After a significant period of time searching, Sheffield Wednesday have found their man. His name? Danny Cowl…Garry Monk? Relatively out of the blue, Wednesday have opted to select the 40-year old English manager to be at the helm as we try and claw our way out of the league. Here’s my view on the appointment as well as those of fans of his previous clubs…
I won’t lie to you, initially, I was a little disappointed. Whilst not quite on that merry go round of ageing, hoof-ball playing managers – he’s not the most inspiring, left-field of decisions. Yet as I delved deeper into the actual statistics of his previous tenures, the picture got a lot brighter. Here is a brief overview of all of Monk’s previous jobs.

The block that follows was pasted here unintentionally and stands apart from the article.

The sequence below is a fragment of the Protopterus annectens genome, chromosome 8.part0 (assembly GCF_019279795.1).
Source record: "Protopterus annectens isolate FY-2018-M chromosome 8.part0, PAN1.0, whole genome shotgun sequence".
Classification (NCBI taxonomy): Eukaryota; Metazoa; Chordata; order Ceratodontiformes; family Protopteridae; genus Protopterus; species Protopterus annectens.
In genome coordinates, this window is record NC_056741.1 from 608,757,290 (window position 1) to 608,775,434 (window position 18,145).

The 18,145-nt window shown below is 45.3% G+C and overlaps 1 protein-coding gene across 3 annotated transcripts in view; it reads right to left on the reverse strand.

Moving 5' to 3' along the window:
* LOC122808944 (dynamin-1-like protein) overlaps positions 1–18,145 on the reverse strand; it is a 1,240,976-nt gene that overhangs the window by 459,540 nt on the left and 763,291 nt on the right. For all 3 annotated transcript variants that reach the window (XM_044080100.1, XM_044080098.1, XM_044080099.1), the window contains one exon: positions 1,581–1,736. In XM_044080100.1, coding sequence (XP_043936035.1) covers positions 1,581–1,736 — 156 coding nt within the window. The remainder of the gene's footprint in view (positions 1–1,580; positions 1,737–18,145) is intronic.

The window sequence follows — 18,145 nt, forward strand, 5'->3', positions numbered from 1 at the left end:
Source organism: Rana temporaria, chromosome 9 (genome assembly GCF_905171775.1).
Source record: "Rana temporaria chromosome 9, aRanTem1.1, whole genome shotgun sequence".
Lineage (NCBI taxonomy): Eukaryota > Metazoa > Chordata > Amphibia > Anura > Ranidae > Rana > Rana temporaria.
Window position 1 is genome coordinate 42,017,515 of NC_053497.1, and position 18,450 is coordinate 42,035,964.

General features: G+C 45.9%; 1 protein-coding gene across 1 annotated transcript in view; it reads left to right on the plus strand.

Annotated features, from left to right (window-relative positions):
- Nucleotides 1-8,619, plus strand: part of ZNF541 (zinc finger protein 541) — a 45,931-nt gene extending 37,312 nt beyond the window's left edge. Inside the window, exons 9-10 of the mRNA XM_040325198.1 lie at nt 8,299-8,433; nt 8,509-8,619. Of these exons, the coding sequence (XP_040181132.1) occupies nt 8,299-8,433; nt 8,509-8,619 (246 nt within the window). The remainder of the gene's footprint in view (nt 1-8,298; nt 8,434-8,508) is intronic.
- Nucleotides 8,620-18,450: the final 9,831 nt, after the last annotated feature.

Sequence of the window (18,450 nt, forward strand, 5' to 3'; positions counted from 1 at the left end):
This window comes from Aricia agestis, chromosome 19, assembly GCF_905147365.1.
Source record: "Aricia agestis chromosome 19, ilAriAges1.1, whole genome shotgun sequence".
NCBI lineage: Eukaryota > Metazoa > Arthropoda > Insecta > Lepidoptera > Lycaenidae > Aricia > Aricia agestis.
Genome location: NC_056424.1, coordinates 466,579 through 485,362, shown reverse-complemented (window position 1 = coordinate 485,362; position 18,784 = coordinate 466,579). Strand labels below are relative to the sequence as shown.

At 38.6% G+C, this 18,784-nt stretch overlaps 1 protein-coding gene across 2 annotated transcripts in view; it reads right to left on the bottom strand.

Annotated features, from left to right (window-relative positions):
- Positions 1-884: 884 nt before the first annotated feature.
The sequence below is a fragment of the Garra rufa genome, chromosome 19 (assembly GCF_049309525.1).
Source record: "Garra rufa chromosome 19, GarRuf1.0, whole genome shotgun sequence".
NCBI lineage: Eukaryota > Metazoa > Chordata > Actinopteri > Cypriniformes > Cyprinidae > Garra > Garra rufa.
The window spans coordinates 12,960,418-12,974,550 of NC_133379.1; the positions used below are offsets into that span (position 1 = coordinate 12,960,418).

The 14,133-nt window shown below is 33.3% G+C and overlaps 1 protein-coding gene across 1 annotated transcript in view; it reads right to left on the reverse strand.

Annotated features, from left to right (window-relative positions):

Monk has previously managed at four clubs – all of a decent size. Those four consist of Swansea City, Leeds United, Middlesborough and Birmingham City. He has an average win percentage of 39.1%, a very respectable number (especially when you factor in that part of this is whilst managing in the top flight). He was in charge when Swansea finished 8th in the Premier League – including their club-record points tally. He led Leeds to be 11 points clear of 7th in mid-march before a typical Leeds capitulation ensued. Middlesborough were in 9th place and 3 points off the play-offs when they got rid of Monk – many would feel that was hardly a sackable situation. And most recently, Monk was at Birmingham City. With a squad that was struggling and owners many Birmingham City fans hate, Monk did a more than respectable job. Having joined in early March, he led them to safety – winning five out of the remaining eleven matches. Then, last-season, Birmingham City were within an outside chance of play-offs until a 9 point deduction meant a 17th place finish.